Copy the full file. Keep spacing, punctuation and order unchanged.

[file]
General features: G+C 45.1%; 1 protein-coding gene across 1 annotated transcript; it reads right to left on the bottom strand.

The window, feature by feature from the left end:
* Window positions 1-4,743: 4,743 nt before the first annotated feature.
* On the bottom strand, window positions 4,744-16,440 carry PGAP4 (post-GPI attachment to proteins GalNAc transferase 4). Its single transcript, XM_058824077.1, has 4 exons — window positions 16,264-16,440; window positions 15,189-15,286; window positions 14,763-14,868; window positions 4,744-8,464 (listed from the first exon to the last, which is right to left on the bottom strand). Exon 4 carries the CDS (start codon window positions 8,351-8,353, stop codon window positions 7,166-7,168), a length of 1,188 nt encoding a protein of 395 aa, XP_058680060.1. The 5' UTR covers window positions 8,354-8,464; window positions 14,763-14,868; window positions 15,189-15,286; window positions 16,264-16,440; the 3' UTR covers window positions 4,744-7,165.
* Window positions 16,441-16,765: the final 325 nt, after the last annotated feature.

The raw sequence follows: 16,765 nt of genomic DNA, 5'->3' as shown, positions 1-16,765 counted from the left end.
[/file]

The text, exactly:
General features: G+C 45.1%; 1 protein-coding gene across 1 annotated transcript; it reads right to left on the bottom strand.

The window, feature by feature from the left end:
* Window positions 1-4,743: 4,743 nt before the first annotated feature.
* On the bottom strand, window positions 4,744-16,440 carry PGAP4 (post-GPI attachment to proteins GalNAc transferase 4). Its single transcript, XM_058824077.1, has 4 exons — window positions 16,264-16,440; window positions 15,189-15,286; window positions 14,763-14,868; window positions 4,744-8,464 (listed from the first exon to the last, which is right to left on the bottom strand). Exon 4 carries the CDS (start codon window positions 8,351-8,353, stop codon window positions 7,166-7,168), a length of 1,188 nt encoding a protein of 395 aa, XP_058680060.1. The 5' UTR covers window positions 8,354-8,464; window positions 14,763-14,868; window positions 15,189-15,286; window positions 16,264-16,440; the 3' UTR covers window positions 4,744-7,165.
* Window positions 16,441-16,765: the final 325 nt, after the last annotated feature.

The raw sequence follows: 16,765 nt of genomic DNA, 5'->3' as shown, positions 1-16,765 counted from the left end.